It was always an Option

So what exactly is an Option? An option exists as either something or nothing, and depending on what it is we can control how data flows through it. Think of it as a box you put your data in for now:

class Option
attr_reader :value
  def initialize(v)
@value = v
end
end
Option.new(5)
# => #<Option:0x00007fb2ae99d0c8 @value=5>

Once we put the value in, we can only change it via the API that Option gives us. Currently there’s not much there, we just put our data in a box so it’s not good for anything yet.

To start, we’re going to want to get a way to transform the value, so let’s give it a map:

class Option
attr_reader :value
  def initialize(v)
@value = v
end
  def map(&fn)
Option.new(fn.call(@value))
end
end
Option.new(5).map { |v| v * 2 }
# => #<Option:0x00007fb2b02748f8 @value=10>

To stay more in line with FP, we return a new Option each time we transform the value. We can keep chaining maps onto this for however long we want, but what happens if we do something like this:

Option.new(5).map { |v| nil }.map { |v| v * 2 }
# NoMethodError: undefined method `*' for nil:NilClass

Ack! We’re back at exceptions. What we need to do is find a way to tell our Option that it actually has something to map over, or a way to deal with nothing if it doesn’t.

Past that, let’s say that we legitimately want nothing and to us that constitutes a valid return! We can’t just black hole everything when we get a falsey value either. This makes flow control annoying, but what if there were a way to extract this?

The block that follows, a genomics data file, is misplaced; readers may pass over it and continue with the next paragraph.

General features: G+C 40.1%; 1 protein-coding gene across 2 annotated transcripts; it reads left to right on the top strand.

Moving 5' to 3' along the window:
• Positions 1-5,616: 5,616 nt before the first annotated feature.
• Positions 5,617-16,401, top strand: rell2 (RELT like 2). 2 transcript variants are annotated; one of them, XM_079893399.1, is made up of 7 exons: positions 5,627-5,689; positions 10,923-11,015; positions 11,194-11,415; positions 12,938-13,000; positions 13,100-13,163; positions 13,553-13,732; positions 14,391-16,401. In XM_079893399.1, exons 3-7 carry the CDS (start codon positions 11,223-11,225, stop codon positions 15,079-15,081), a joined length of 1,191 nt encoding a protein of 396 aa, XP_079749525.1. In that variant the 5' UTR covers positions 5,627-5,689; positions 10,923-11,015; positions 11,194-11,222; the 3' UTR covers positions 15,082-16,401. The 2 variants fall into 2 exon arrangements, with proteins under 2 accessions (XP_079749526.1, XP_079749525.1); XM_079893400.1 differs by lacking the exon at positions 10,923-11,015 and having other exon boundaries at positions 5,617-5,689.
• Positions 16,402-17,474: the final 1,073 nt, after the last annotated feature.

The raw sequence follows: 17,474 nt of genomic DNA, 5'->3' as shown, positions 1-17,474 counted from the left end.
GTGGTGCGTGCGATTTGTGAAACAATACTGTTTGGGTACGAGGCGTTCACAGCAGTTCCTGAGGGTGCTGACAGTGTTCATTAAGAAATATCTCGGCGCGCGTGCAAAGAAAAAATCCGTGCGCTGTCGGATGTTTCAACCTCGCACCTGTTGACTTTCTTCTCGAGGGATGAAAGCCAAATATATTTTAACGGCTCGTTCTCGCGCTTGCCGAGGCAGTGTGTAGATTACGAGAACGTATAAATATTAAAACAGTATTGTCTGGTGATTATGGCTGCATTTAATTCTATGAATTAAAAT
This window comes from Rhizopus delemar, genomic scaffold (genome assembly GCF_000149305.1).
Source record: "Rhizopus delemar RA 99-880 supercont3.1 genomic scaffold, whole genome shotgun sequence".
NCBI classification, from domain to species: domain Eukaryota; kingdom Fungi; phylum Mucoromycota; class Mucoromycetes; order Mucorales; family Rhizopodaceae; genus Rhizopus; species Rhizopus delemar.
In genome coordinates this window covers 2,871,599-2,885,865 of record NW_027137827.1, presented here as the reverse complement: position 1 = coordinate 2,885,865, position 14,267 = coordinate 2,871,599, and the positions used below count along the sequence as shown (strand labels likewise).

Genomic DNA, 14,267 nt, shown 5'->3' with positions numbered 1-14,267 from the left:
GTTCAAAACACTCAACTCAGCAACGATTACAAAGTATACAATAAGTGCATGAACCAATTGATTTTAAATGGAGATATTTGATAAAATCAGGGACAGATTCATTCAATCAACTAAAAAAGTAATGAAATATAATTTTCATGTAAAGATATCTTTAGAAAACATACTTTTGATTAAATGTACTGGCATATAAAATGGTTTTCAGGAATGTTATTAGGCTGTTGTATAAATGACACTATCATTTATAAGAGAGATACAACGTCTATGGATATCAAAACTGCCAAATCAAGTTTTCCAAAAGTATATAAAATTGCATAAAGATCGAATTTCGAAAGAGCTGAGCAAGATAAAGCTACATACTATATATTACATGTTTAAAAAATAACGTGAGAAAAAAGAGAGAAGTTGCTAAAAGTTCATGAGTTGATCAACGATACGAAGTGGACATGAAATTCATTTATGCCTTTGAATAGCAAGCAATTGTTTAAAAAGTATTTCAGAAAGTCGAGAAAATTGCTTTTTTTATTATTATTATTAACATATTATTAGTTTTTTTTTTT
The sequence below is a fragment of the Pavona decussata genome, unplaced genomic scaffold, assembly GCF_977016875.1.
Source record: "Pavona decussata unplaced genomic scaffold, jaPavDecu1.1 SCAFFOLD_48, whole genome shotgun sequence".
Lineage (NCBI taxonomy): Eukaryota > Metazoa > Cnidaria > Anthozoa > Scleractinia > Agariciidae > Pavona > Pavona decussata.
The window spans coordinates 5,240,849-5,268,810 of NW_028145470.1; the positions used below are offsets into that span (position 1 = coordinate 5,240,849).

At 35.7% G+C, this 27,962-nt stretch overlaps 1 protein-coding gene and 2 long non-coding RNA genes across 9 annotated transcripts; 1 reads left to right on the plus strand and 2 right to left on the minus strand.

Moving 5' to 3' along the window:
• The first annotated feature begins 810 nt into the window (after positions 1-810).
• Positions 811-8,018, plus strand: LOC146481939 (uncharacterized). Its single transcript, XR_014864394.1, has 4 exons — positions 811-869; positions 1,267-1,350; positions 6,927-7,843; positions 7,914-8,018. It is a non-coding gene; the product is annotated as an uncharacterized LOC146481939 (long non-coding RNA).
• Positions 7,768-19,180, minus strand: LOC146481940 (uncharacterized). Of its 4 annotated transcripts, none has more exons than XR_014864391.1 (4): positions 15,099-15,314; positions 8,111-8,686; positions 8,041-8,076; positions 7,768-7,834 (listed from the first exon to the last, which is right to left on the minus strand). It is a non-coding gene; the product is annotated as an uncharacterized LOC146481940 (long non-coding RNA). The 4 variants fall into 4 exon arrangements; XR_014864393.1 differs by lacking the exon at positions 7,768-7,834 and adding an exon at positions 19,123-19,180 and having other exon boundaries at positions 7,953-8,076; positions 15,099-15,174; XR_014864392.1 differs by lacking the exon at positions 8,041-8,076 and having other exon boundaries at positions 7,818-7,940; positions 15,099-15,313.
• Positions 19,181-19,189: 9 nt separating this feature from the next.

Take a look back at the previous article, and see the “In The Wild” section:

Guard Block matchers deal with a concept of having something or nothing, and even give us a way to deal with legitimately falsey values being returned by adding an additional bit of state. It uses an Array which looks a lot like a box to me.

What if we gave [true, VALUE] and [false, false] actual names? We can call them Some and None respectively, ala Scala and Rust.

Something for Nothing

So how would our ideas of Some and None look? Well we know Some has a value we want to be able to map over, and we want to probably just ignore None:

class Option
attr_reader :value
  def initialize(v = nil)
@value = v
end

class << self
def some(v) Some.new(v) end
def none() None.new() end
end
end
class Some < Option
def map(&fn)
new_value = fn.call(@value)

new_value.nil? ?
Option.none() :
Option.some(new_value)
end
  def otherwise(&fn)
@value
end
end
class None < Option
def map(&fn)
self
end
  def otherwise(&fn)
fn.call
end
end

Some acts just like an Option in that it’ll map over whatever value it gets in, but none is a bit more interesting. It ignores every attempt to map over it, but will gladly call the otherwise function at the end of our chains: